Close this search box.
δύο προσφύγισσσες κάθονται δίπλα δίπλα σε μία καταπράσινη τοποθεσία, βλέπουμε μόνη την πλάτη τους
Family law and refugees – survivors
Family law reform puts mothers and children with a refugee profile, who experience domestic violence, at risk.

Six civil society organizations, including Diotima Center, co-sign a joint statement on the reform of family law “and the risks run by mothers and children of refugee/migrant profile”, stressing that “we are opposed to a draft law that with mathematical precision will expose the already multiple vulnerable refugee and migrant population to serious risks, and specifically mothers and children who experience domestic violence of all kinds and live in refugee camps”. Below is the full text.

The signatories of this joint statement organizations that are active in the field of refugees/migrants, and especially those that provide support services to survivors of gender-based violence, declare that we are opposed to a draft law that with mathematical precision will expose to serious risks the already multiple vulnerable refugee and migrant population, namely mothers and children who experience domestic violence of all kinds and live in difficult conditions, such as those of a refugee camp.

Firstly, although mandatory “joint custody” may not be promoted, the draft law under vote gives too much scope for mandatory co-decision of the parents and mandatory strengthening of the child’s relationship with the other parent, which can expose mothers and children – victims to re-victimization.

The mandatory co-decision of parents, which in various ways is established through the articles of the draft law regarding a number of issues that were previously resolved by the parent having custody, will create more problems in cases of the conflictual relationship between the parents and will increase recourse to justice.

From our many years of experience in the field, however, we know that the access of the refugee and migrant population to justice is even more difficult than for the indigenous population, for a number of known reasons (inability of those involved to meet the costs of litigation, the inability of the state institution of free legal aid to effectively cover all needs, the indisputable gap in the interpretation services provided, etc.).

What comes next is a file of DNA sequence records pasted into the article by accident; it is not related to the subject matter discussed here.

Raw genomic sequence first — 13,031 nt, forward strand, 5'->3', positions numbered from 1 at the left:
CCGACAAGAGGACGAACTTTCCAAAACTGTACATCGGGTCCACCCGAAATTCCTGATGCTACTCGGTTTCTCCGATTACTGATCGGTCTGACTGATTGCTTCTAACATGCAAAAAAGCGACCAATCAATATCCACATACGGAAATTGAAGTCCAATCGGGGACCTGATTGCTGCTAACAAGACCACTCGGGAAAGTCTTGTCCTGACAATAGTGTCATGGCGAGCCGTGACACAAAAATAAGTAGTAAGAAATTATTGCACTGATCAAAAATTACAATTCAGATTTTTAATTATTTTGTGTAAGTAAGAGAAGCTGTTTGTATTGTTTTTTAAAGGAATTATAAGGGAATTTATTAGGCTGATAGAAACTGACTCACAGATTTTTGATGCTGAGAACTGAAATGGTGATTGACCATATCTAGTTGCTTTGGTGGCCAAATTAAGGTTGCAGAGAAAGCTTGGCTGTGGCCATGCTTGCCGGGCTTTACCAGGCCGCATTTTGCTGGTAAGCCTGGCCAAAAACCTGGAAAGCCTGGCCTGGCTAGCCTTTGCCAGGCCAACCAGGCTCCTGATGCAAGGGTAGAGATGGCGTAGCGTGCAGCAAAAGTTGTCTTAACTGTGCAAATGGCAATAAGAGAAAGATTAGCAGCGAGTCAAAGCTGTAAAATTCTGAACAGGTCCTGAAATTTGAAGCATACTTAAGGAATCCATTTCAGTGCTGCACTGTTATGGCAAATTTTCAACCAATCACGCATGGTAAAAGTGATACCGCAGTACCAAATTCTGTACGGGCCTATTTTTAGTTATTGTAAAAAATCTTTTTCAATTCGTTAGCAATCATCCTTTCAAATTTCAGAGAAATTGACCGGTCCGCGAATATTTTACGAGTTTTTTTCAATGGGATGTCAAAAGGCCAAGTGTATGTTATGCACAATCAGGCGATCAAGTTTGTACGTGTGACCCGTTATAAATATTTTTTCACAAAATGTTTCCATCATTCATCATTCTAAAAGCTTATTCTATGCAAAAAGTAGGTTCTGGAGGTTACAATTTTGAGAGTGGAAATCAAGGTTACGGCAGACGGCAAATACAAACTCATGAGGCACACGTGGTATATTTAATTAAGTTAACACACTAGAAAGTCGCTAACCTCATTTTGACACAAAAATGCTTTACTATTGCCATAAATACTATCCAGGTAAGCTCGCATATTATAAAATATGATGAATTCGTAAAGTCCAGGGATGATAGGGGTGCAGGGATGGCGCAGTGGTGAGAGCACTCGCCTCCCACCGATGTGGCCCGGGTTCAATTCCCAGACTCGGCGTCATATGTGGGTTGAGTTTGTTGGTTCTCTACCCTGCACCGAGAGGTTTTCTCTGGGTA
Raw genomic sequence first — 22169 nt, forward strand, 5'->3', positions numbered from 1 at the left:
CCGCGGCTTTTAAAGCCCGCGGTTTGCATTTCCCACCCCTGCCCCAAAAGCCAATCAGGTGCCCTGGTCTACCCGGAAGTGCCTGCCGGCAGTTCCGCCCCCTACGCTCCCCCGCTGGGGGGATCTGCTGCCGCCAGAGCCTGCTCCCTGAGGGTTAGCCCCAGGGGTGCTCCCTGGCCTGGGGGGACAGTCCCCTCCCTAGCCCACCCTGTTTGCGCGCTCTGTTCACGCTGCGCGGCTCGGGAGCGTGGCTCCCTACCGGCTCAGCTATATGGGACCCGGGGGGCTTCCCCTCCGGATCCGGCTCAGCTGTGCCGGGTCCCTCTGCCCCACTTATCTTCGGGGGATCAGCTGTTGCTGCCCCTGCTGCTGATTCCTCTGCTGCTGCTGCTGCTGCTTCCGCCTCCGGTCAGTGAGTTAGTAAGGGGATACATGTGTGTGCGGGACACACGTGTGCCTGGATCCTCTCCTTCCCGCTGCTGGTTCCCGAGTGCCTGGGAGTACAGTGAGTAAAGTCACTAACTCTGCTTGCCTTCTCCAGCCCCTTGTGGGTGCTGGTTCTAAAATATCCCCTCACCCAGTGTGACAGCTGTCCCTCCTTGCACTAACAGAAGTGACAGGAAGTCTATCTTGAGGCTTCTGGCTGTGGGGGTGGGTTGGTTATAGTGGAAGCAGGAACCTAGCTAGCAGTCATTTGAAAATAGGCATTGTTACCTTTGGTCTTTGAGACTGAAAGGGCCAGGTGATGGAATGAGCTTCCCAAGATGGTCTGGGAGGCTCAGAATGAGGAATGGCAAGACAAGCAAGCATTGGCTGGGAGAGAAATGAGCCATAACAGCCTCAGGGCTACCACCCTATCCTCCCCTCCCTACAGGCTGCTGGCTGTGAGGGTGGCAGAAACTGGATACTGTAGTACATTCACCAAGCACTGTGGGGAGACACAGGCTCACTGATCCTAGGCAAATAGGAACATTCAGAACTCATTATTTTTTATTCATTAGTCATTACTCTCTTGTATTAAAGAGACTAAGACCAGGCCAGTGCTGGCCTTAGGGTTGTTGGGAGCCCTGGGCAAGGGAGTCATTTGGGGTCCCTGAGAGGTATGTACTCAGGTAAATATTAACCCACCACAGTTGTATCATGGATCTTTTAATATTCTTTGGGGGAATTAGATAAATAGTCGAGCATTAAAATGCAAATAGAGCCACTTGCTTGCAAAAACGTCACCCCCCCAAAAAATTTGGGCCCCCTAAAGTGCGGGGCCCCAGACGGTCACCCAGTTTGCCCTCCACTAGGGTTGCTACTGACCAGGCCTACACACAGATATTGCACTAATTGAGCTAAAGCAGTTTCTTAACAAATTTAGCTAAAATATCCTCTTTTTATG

The treaty that will be created will mainly affect asylum seekers, beneficiaries of international protection and migrant mothers, and especially those who for many reasons do not have legal documents, who will have to cope with the increased judicial safeguards introduced by this draft law, and this within an already complex legal system.

In addition, the condition of the irrevocable conviction of the parent for domestic violence and other heinous sexual offenses in order to limit or exclude his right of access or to presume the improper exercise of parental responsibility, is in direct conflict with the Greek legislation on domestic violence, according to which, in compliance with the Istanbul Convention (ratified by Law 4531/2018) the possibility of imposing restrictive conditions of non-communication is provided for (non-approach to housing, shelters, children’s schools, etc.) already from the initial stage of filing a domestic violence lawsuit against the abusive parent.

It also conflicts with the International Convention on the Rights of the Child (ratified by Law 2101/1992) which establishes the obligation of the State to protect the child from all forms of violence for as long as he/she is in the custody of the parents or one of the parents.

Our position is that there can be no reform of Family Law without the general support of motherhood, parenthood in general, and children, but also without the elimination of discrimination against LGBTQI + people in the right to marriage and childbearing. A modern and inclusive Family Law requires the recognition of all different models of family, imposes the exercise of state welfare policies with the support of parents and children from specialized social services, which will also take care of the needs of particularly vulnerable groups of the refugee and migrant population, and requires the establishment of a Family Court to settle the relevant disputes in a way that ensures the best interests of the child.

The signatory organizations:

Diotima Center

Safe Place

Babel Day Center

Melissa – Network of Migrant Women in Greece

ΑctionAid Hellas

Doctors of the World



recent news

Skip to content